[Originally a comment on hacker news on 29th May]
H.264 / MPEG4 part 10 / AVC
Yes it is patented which is a definite disadvantage compared with a theoretical patent free codec but it has some real advantages.
1) The standard is controlled and defined by a collective industry group under the auspices of ISO. 
2) Most of the major players in video technology at the time took part in the standardisation so are committed to FRAND patent licensing terms. 
3) In almost all cases and commercial business models (that do not involve Free software) the MPEG-LA H.264 patent license is really very reasonable and unlikely to cause problems to an otherwise healthy business. Note that the license Google has to the MPEG-LA pool of patents while free is NOT compatible with Free software.
4) Any companies not in the MPEG-LA pool that popped up now with demands really would trolls in the original sense that they have sat under the bridge for a long time waiting for a juicy opportunity rather than being upfront earlier. I don't think that this would help them in a legal case although there is no guarantee that they don't exist. 
5) H.264 is really quite good although the latest codecs are showing what can be done with further development and processing power.
6) H.264 decoding (and often encoding) is cooked into a massive amount of existing and deployed devices in ways that cannot be adapted to VP8/VP9 by a software update.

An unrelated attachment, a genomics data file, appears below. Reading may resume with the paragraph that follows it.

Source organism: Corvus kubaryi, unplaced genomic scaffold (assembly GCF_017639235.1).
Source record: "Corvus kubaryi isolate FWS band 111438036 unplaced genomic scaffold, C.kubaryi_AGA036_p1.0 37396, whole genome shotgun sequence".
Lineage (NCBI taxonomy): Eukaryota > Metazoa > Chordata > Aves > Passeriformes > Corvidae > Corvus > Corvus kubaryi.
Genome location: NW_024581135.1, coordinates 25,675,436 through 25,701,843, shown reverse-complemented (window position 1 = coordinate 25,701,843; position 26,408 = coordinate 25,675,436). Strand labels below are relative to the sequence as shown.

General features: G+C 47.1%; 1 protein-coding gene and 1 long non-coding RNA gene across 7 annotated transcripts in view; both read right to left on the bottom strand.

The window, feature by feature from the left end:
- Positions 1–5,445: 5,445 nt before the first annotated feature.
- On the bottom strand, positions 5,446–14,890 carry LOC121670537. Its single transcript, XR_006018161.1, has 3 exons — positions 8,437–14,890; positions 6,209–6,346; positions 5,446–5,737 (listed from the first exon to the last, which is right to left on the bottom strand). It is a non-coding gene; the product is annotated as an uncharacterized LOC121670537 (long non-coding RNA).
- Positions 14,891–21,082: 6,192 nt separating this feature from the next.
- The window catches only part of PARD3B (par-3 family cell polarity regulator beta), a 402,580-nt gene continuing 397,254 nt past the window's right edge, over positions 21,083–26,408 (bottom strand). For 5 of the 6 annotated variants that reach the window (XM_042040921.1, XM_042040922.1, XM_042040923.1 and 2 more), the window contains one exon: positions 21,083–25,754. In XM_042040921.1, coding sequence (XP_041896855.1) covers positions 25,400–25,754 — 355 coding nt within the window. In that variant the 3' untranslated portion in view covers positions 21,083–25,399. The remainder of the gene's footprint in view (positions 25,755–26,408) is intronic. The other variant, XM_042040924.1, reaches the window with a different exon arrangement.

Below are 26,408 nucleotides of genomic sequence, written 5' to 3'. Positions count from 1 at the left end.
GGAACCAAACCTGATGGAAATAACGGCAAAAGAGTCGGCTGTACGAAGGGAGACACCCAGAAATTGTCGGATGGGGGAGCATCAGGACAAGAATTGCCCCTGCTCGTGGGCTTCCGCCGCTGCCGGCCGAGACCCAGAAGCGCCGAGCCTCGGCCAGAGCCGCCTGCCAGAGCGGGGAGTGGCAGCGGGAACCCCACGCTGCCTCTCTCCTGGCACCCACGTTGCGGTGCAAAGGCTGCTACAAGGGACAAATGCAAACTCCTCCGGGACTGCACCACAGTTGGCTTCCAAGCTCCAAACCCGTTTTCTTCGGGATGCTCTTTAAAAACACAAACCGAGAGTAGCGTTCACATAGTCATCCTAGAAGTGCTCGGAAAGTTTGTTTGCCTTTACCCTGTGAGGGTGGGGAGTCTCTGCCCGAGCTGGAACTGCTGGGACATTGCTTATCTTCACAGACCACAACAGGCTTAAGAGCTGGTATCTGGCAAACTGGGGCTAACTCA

For now H.264 is the no brainer option for any commercial system although multi codec support may be worthwhile in some cases. If you want patent free I recommend MPEG1 as I believe any patents on it should now be expired or at least expiring very soon if they were granted a long time after filing. I'm glad that Firefox has backed down and will now use the OS codecs to allow playback of H.264.
 The OOXML case shows that this isn't foolproof but in my view it is a better option than the standard being controlled by a single company even if the controlling company publishes the source code. This applied to Microsoft when they offered VC-1 as a free alternative to H.264 (there is now an MPEG-LA pool) and to Google now with VP8 and VP9 now. Google is the new Microsoft and has fully learnt the lessons of "Embrace, extend and extinguish".
 Not Free software compatible but better than nothing. And even Google's license to the VP8 patents from the MPEG-LA pool does not seem to grant Free software compatible rights.
 There is a greater risk of people popping up with claims against VP8 or VP9 as they are newer and less prominent. The MPEG-LA's call for a pool of patents has helped draw out those patent owners and many have joined the pool and reached terms with Google (although Nokia and maybe others haven't.
 Realistically for patent free greater than 20 years old is the answer so it probably needs to be MPEG1.